For me, there is no better way to see the world than on my own two feet. Through running, I’ve been able to explore places all over the world from my home mountains in California to the Alps in Europe, to the Atacama Desert in Chile and everything in between. The simplicity of running and the fact that I’m not going at break-neck speeds allows me to immerse myself in nature and fully absorb the beauty around me. While I love to do other activities such as mountain biking and skiing, I never feel as fully connected to nature as I do when I’m running. It probably has to do with the fact that I have to concentrate more with other sports or am going too fast to fully appreciate my surroundings. For example, going downhill on a bike gets me worried about going ass over tea kettle, so I have to focus more on not crashing whereas with running I can get into a flow zone easier. Of course, ultra running has also challenged me to push past my perceived mental and physical limits. Running a hundred miles is difficult and forces a person to dig deep. However, I live such a cushy life, spoiled by the creature comforts of modern life, so I think it’s important to feel discomfort and pain once in awhile in order to have a more enriched human experience. I also use running as a way to work through whatever is pestering my mind. I get my best thinking done on a long run. It has something to do with the methodic tempo of running. My thoughts start to flow at the same pace and suddenly my mind is operating on a higher level. If only I could have channeled this when I took the SATs!
“I can truly feel like I’m living in the moment when I’m out running.”
Reason # 1:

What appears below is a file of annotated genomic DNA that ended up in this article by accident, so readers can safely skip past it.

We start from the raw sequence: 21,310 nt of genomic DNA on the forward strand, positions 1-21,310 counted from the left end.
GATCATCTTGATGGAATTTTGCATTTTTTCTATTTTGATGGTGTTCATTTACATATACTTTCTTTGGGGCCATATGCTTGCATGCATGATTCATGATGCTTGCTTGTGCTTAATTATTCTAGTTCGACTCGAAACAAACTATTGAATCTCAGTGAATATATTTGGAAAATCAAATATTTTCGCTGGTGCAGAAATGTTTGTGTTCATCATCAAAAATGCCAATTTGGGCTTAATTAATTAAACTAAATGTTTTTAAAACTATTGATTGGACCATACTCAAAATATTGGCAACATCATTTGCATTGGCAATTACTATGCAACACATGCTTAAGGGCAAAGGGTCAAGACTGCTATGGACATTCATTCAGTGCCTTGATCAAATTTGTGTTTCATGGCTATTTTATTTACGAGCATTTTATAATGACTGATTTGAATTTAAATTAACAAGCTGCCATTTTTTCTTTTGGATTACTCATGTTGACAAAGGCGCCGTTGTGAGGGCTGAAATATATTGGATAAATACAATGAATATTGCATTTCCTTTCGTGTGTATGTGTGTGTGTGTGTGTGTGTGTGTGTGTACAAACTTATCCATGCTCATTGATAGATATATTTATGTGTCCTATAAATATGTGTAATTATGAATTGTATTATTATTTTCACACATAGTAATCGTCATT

Running is my true love. (Sorry Alex Trebek! But you’re a close second….)
Other people reach their happy places by meditating, or maybe shopping, playing video games, lounging on a couch, eating, snorting enough cocaine to kill a pony, but for me, running is the portal into my happy zone. I can truly feel like I’m living in the moment when I’m out running. The rest of the world dissipates. My troubles no longer seem to exist, and I’m the master of my own little universe for that period of time. Of course, this doesn’t happen every time, but it feels like I’ve hit the jackpot when it does. And to think, all it took was putting one foot in front of the other.
We also want to hear your stories. Share your motivation for running in a short story and hashtag #whyirunjaybird on Instagram for a chance to win weekly prizes including earbuds and a chance to be featured on our social channels. We’re inspired by every type of runner, so don’t hesitate to share your passion with us. To the parent that wakes up early before sending their kids off to school, the beginner seeking to finish their first 5k, and the marathoner looking to set a new PR, your passion inspires more people than you’ll ever know. Share your stories with us and #runwild. Find more info about the This Is Why I Run series here.
Keep in touch with Rory!